We will see Pork or Beans on the menu all winter long, here at HappyDay Farms, available at breakfast, lunch or dinner. Bacon for breakfast, pulled pork sandwiches for lunch or pork chops for dinner, we will be reaping the benefit of our two pigs, Mr. Pork and Ms. Beans, as a result of yesterday’s industry.
I was not a party to the final curtain call, as HeadSodBuster, SmallBoy, Tim and a fellow who came up to help out, handled the proceedings. Tim is the farmhand who choreographed Pork and Bean’s dance of life, here on-farm, providing them with care at least twice a day, if not more.
|Honored dinner guest...|
Whether setting aside appropriate remnants from the produce grown on-farm, or out gathering acorns for his rotund charges, Tim orchestrated their care the way a maestro conducts the Philharmonic Symphony, with enthusiasm and dedication.
Yesterday, Gluten-Free Mama and I collaborated on breakfast first, before the chore had been started, and then later, lunch. We set out a feast for the crew comprised of slow-roasted pulled pork, from SmallBoy’s last pig.
There was a circle of continuity in this meal that felt satisfying and rewarding at the same time. The hard work the goes into the process of raising pigs, is reinforced every time you gain nourishment, strength and enjoyment from that which you are producing.
When asked if he was sure he wanted to be there for the final act, because the job could have been done by three, Tim had responded that he was indeed, certain.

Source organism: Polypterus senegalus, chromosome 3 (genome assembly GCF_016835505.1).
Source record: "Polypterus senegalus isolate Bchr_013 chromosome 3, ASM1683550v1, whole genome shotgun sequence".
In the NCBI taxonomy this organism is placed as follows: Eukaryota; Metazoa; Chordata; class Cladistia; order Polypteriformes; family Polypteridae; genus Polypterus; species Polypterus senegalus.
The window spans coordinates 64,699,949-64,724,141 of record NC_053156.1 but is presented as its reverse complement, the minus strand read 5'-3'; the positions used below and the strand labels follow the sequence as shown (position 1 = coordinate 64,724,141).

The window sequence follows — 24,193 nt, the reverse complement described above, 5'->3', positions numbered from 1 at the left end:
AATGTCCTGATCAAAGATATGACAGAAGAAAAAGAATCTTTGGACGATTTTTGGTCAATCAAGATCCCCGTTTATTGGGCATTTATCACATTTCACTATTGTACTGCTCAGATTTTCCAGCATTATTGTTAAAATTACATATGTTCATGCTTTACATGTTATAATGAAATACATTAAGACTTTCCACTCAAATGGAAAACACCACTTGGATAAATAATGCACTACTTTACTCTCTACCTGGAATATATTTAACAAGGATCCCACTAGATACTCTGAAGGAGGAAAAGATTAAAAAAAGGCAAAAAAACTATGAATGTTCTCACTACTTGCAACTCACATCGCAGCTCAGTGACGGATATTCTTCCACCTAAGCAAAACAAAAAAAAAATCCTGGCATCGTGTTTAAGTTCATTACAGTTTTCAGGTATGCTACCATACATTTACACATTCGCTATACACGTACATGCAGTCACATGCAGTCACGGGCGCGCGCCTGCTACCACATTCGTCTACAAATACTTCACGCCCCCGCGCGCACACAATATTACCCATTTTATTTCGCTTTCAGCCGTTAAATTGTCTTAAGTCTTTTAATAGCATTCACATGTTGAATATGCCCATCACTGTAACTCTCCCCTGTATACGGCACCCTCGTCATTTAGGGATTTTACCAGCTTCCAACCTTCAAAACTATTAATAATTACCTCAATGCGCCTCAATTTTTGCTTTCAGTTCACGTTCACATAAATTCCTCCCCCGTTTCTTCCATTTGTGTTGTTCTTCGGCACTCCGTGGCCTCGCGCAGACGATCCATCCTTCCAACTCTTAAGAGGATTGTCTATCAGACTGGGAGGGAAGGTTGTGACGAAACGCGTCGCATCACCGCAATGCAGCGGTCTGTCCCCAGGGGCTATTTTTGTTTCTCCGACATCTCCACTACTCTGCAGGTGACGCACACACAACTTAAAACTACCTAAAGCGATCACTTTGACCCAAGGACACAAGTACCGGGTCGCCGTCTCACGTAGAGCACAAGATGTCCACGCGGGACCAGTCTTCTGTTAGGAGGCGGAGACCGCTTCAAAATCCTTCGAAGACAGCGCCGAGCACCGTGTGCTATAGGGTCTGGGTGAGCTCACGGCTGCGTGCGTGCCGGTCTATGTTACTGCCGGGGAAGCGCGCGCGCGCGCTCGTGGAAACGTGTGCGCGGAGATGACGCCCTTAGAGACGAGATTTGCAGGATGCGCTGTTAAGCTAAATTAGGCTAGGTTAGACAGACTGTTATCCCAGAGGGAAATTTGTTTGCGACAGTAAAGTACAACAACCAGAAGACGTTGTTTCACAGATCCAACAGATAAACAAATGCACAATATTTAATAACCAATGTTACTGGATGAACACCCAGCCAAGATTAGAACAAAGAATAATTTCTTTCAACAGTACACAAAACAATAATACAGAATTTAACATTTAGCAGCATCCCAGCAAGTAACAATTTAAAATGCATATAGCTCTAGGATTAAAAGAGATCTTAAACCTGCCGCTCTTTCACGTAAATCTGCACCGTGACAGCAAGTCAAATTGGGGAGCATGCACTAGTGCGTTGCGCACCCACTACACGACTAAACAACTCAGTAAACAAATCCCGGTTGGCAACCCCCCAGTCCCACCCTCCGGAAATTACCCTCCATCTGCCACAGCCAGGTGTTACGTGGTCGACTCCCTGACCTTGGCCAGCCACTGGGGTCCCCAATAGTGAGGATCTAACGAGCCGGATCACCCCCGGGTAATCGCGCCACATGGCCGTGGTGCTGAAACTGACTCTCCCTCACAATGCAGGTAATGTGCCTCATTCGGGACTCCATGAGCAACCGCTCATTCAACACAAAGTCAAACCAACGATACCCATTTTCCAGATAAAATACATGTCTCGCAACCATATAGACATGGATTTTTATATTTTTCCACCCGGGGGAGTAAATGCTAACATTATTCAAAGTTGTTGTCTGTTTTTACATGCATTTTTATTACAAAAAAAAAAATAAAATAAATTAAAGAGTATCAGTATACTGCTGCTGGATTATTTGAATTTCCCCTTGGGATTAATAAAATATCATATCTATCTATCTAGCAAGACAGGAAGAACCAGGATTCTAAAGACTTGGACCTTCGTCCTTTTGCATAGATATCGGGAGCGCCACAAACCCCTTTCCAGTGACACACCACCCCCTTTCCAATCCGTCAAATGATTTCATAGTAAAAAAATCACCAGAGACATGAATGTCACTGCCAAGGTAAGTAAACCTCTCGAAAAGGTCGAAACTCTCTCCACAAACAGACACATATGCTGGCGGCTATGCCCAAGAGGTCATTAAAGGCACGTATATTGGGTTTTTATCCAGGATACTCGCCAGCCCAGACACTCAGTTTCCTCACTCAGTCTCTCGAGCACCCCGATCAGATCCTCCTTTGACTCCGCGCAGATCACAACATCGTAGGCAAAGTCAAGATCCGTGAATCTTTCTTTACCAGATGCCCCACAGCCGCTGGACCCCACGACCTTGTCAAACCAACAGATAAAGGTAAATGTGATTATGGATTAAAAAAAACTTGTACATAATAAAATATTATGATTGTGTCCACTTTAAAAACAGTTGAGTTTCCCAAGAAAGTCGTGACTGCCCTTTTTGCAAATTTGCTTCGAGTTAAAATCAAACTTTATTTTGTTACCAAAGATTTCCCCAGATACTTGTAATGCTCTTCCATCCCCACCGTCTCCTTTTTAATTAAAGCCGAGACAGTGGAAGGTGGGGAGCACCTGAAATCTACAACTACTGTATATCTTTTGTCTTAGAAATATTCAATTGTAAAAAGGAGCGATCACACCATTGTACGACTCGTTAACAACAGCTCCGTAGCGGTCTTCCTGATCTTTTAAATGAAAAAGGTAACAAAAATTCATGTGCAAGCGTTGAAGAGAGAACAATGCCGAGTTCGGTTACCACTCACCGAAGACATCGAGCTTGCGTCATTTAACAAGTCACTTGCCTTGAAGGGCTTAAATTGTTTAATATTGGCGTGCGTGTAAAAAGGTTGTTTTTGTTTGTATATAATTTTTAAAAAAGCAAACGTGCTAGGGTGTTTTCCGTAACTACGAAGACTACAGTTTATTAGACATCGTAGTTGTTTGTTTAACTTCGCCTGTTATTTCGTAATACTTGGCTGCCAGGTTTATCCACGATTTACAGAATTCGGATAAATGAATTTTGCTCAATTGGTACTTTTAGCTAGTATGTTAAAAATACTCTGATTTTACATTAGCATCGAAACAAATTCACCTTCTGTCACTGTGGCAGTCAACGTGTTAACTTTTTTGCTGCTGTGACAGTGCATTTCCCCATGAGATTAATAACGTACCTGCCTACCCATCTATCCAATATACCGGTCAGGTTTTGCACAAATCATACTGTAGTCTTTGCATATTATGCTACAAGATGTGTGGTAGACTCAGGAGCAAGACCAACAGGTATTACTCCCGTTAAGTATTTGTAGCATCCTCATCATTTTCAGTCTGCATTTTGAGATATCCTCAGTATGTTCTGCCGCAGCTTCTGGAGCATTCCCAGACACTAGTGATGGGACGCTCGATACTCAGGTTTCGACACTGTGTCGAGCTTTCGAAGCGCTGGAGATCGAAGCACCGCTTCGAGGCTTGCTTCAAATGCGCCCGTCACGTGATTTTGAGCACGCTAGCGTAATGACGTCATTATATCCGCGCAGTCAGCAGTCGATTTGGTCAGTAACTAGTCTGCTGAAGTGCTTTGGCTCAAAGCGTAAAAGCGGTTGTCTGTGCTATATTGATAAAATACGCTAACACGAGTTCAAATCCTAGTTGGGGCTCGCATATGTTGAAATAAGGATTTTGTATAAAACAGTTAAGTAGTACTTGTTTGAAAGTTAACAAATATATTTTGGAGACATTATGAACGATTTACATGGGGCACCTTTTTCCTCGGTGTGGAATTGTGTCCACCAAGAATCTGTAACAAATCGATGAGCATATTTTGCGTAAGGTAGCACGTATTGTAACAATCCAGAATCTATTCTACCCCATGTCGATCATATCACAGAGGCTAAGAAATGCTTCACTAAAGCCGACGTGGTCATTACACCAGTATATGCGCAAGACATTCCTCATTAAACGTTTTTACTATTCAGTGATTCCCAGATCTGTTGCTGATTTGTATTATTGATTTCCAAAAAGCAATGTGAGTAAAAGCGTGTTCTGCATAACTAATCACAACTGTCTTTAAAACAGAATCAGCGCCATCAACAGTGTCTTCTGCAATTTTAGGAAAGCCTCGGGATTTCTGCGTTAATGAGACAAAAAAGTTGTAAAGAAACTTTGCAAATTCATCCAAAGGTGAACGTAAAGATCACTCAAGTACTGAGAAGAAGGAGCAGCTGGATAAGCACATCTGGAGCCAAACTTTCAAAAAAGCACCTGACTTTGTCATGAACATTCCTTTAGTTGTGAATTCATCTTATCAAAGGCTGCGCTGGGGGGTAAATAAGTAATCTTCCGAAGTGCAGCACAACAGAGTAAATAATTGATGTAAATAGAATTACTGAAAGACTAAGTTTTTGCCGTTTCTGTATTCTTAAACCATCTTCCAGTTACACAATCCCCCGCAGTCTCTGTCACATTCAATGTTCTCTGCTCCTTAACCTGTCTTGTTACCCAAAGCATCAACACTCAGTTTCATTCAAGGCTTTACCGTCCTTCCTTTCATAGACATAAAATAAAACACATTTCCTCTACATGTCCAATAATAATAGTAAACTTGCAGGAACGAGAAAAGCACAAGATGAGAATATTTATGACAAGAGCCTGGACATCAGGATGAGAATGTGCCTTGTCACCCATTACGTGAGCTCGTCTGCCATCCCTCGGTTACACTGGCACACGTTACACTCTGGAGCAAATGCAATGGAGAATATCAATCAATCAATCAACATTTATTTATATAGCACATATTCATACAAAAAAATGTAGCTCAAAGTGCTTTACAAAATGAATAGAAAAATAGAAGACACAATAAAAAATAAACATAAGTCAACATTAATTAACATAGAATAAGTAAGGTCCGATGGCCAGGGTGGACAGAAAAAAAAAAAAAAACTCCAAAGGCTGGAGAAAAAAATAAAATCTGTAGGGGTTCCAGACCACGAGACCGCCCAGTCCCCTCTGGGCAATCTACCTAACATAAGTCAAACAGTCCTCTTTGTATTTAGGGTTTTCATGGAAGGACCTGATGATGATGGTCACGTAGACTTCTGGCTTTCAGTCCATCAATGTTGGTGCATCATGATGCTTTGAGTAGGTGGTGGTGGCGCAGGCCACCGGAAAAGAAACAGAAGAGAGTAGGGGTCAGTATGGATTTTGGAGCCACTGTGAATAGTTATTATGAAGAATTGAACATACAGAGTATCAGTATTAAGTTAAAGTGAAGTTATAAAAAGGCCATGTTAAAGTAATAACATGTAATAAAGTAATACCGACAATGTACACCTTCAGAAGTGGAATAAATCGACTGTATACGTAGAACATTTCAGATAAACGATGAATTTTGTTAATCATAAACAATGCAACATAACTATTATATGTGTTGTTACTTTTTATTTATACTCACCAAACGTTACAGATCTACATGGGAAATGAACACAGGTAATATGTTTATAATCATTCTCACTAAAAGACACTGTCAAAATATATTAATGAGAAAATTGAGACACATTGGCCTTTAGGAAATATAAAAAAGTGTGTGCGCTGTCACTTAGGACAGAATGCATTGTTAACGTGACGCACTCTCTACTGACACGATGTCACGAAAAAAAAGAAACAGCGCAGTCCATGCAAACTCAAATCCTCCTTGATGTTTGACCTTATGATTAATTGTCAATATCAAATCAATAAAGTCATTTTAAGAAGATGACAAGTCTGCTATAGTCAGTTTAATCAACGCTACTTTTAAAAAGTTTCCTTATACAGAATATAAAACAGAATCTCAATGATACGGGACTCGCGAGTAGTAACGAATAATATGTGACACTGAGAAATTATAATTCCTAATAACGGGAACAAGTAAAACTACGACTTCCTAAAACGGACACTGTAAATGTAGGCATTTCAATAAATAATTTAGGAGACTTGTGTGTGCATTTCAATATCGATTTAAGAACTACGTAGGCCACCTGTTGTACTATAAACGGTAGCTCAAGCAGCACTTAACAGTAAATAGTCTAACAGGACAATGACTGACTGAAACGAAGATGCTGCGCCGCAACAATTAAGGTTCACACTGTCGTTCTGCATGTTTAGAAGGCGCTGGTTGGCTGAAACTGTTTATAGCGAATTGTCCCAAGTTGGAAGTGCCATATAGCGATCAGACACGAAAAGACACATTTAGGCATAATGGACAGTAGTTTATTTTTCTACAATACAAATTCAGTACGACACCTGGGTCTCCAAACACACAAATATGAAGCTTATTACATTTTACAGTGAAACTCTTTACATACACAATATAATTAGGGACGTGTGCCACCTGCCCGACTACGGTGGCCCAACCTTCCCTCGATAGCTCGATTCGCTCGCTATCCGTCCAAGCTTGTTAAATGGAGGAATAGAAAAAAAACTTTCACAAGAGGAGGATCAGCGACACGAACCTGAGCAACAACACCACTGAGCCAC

Maybe he felt he owed it to his two summer sidekicks to be there, as though abandoning them to their fate without him, were some sort of additional punishment, not to be allowed.
I never did the 4-H thing, but plenty of my middle school students did, and I knew what kind of intestinal fortitude it required, to go from beginning to end. I knew that it was part of the rural culture, just as hunting and dogs were a part of the rural culture.
I can’t help but compare the act of going to the meat counter at Long Valley Market, and selecting some Farmer John bacon, to that of going to our freezer and pulling out a white, paper-wrapped package of Pork or Beans.
Yesterday, the gloom of the rain plus the day’s agenda, had brought on the “feels,” as HeadSodBuster so eloquently put it. The knowledge that our short-lived quadrupeds, with their own unique personalities, were soon to be packed away in the freezer, was sobering.
That was the one end of the spectrum; the other is the purpose and motivation for taking up residence on a mountain in the first place, 35 years ago: to become self-sufficient. Well, that and all that ground pork, ready to be made into sausage, the kind that does not contain any poisons.
To not experience emotion at the processing of the two pigs, would be contradictory to human nature. Just as the 4-H kids experienced the pain of separation, so did we all here on-farm. But it all comes back to that point of origin of your breakfast bacon: corporate America, with its association with questionable practices, or Pork and Beans, raised with care and devotion, and a sizable chunk of love.
|If you're a pig, there are worse places to be raised.|
Yeah, I know, that’s corny. Maybe it’s because I have been watching “Lonesome Dove,” yet again, as I work my jigsaw puzzles. That darn Gus brought those two pigs from Lonesome Dove, on the trail to Wyoming, becoming in Gus’s words, the first two pigs to walk from Texas to Wyoming.
Those two pigs made me smile all the way through the series, but the truth is, they were nothing but a product of Larry McMurtry’s active imagination; they did not really exist. Pork and Beans existed, they continue to exist, and we will celebrate their lives every time we sit down to a meal which includes some meat provided for us, by them.
And if that isn’t reason enough to make me smile, I don’t know what is.